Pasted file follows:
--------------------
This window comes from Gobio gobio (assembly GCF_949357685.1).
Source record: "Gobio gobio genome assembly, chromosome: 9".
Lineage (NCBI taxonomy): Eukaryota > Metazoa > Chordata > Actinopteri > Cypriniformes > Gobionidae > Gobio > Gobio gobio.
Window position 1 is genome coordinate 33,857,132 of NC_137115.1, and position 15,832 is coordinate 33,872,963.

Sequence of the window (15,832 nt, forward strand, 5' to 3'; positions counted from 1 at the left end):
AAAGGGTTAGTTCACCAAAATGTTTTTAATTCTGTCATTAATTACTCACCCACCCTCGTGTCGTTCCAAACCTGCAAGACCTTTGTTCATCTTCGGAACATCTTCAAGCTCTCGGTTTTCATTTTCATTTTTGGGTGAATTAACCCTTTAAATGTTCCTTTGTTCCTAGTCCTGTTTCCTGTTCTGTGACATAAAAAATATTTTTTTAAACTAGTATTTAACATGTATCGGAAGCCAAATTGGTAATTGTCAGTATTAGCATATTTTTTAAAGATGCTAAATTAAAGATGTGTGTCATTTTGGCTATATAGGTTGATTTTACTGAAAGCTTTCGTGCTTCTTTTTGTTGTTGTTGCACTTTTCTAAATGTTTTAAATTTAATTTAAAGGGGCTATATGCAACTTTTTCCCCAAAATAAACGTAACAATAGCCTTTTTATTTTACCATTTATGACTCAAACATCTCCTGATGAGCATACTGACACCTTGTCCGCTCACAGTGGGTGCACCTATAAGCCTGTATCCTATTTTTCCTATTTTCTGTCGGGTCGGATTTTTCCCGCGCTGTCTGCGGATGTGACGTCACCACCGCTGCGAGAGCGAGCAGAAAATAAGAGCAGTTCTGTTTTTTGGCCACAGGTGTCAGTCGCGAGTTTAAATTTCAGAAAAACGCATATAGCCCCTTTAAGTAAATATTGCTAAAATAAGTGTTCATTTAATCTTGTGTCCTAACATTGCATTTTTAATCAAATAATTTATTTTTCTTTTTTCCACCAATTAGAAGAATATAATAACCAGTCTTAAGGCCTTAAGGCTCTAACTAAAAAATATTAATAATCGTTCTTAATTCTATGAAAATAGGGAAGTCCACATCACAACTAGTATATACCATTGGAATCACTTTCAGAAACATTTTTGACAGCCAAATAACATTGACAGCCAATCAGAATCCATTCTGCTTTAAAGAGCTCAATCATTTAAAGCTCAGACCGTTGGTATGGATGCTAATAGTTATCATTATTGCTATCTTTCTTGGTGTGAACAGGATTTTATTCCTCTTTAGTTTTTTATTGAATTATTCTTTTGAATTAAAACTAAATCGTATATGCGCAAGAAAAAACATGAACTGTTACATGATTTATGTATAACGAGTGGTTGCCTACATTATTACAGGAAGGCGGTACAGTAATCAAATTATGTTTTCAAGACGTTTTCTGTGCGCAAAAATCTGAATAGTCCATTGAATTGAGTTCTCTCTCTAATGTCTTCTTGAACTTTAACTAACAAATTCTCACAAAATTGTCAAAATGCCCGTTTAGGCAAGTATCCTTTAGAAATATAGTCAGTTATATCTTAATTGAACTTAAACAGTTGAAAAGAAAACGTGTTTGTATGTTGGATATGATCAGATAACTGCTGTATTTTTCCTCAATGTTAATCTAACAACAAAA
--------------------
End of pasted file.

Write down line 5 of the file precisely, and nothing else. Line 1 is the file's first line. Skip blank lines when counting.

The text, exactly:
Sequence of the window (15,832 nt, forward strand, 5' to 3'; positions counted from 1 at the left end):